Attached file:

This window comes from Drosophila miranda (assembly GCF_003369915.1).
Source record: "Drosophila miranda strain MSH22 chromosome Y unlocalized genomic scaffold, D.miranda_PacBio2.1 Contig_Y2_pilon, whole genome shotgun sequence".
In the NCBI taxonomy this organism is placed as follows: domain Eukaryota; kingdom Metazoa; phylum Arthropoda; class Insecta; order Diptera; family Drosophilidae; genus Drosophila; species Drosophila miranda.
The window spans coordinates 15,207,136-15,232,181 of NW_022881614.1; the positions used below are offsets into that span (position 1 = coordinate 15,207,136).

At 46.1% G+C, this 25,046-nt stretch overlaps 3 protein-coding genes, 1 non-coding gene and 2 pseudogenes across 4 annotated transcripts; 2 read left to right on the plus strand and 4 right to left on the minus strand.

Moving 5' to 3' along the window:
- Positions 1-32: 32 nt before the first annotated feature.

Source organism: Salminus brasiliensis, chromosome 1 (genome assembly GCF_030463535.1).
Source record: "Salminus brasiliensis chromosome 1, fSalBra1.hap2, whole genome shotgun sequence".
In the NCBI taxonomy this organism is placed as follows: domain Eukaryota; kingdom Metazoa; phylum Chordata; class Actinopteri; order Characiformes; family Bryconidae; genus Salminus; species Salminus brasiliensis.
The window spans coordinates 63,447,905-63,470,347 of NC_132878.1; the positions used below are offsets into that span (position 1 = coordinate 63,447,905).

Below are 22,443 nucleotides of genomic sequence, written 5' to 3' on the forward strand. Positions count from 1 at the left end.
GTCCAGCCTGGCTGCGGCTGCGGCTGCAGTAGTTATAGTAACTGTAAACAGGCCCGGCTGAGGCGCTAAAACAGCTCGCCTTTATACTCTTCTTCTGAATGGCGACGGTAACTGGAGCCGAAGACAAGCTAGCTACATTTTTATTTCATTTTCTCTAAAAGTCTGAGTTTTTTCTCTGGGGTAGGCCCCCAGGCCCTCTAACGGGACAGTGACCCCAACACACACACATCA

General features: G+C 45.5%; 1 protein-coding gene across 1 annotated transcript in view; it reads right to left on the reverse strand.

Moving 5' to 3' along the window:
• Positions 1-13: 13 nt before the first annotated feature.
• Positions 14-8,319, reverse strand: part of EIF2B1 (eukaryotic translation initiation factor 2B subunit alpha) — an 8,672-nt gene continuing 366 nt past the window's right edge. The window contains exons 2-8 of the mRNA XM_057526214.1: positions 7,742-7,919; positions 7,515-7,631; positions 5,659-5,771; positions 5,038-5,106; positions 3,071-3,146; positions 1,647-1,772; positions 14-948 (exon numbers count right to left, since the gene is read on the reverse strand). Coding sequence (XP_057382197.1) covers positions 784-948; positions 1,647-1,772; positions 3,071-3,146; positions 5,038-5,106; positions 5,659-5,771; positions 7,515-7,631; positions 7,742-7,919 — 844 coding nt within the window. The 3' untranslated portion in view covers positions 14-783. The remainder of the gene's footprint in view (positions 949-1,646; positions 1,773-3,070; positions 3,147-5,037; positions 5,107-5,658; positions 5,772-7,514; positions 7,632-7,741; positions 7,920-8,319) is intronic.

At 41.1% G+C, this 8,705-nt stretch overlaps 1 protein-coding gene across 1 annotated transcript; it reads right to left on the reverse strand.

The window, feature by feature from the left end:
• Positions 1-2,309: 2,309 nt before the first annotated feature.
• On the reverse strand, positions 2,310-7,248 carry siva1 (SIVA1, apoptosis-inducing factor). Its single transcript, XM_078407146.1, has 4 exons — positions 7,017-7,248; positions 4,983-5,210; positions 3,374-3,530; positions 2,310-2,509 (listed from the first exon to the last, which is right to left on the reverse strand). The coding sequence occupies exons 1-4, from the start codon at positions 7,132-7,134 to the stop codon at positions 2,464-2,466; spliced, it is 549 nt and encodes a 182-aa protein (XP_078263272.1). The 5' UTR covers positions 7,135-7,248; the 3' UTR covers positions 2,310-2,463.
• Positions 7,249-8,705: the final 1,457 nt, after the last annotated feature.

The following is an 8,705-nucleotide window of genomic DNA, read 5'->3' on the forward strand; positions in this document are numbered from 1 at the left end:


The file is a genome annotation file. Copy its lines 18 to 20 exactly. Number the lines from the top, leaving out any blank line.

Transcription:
At 41.1% G+C, this 8,705-nt stretch overlaps 1 protein-coding gene across 1 annotated transcript; it reads right to left on the reverse strand.

The window, feature by feature from the left end:
• Positions 1-2,309: 2,309 nt before the first annotated feature.